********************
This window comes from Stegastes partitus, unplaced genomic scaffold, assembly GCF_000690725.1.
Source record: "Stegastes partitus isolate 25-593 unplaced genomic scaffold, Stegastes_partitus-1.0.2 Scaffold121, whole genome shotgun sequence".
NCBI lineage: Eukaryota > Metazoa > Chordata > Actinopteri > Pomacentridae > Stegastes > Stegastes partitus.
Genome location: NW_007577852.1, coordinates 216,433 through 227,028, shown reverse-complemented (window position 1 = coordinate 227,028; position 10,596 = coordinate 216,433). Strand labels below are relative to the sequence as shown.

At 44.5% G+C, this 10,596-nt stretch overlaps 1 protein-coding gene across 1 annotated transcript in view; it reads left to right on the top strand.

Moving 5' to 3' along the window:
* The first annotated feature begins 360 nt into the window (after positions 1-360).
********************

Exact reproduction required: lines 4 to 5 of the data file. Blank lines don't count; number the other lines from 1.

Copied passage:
Genome location: NW_007577852.1, coordinates 216,433 through 227,028, shown reverse-complemented (window position 1 = coordinate 227,028; position 10,596 = coordinate 216,433). Strand labels below are relative to the sequence as shown.

At 44.5% G+C, this 10,596-nt stretch overlaps 1 protein-coding gene across 1 annotated transcript in view; it reads left to right on the top strand.